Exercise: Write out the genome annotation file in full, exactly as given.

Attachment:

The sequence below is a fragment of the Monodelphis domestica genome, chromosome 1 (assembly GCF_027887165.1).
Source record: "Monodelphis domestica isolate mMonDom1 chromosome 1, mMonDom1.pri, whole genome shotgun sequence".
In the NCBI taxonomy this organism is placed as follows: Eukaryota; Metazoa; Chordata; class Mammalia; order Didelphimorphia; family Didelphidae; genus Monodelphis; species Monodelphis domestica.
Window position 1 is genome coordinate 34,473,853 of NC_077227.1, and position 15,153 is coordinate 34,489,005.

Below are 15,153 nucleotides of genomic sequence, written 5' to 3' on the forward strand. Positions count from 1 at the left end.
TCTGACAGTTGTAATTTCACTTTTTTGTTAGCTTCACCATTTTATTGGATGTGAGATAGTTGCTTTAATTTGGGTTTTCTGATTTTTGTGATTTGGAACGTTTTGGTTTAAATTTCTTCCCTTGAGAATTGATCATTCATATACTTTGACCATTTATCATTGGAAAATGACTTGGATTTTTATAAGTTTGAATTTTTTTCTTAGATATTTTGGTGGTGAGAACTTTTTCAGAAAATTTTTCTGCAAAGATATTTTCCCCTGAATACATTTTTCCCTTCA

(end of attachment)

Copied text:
The sequence below is a fragment of the Monodelphis domestica genome, chromosome 1 (assembly GCF_027887165.1).
Source record: "Monodelphis domestica isolate mMonDom1 chromosome 1, mMonDom1.pri, whole genome shotgun sequence".
In the NCBI taxonomy this organism is placed as follows: Eukaryota; Metazoa; Chordata; class Mammalia; order Didelphimorphia; family Didelphidae; genus Monodelphis; species Monodelphis domestica.
Window position 1 is genome coordinate 34,473,853 of NC_077227.1, and position 15,153 is coordinate 34,489,005.

Below are 15,153 nucleotides of genomic sequence, written 5' to 3' on the forward strand. Positions count from 1 at the left end.
TCTGACAGTTGTAATTTCACTTTTTTGTTAGCTTCACCATTTTATTGGATGTGAGATAGTTGCTTTAATTTGGGTTTTCTGATTTTTGTGATTTGGAACGTTTTGGTTTAAATTTCTTCCCTTGAGAATTGATCATTCATATACTTTGACCATTTATCATTGGAAAATGACTTGGATTTTTATAAGTTTGAATTTTTTTCTTAGATATTTTGGTGGTGAGAACTTTTTCAGAAAATTTTTCTGCAAAGATATTTTCCCCTGAATACATTTTTCCCTTCA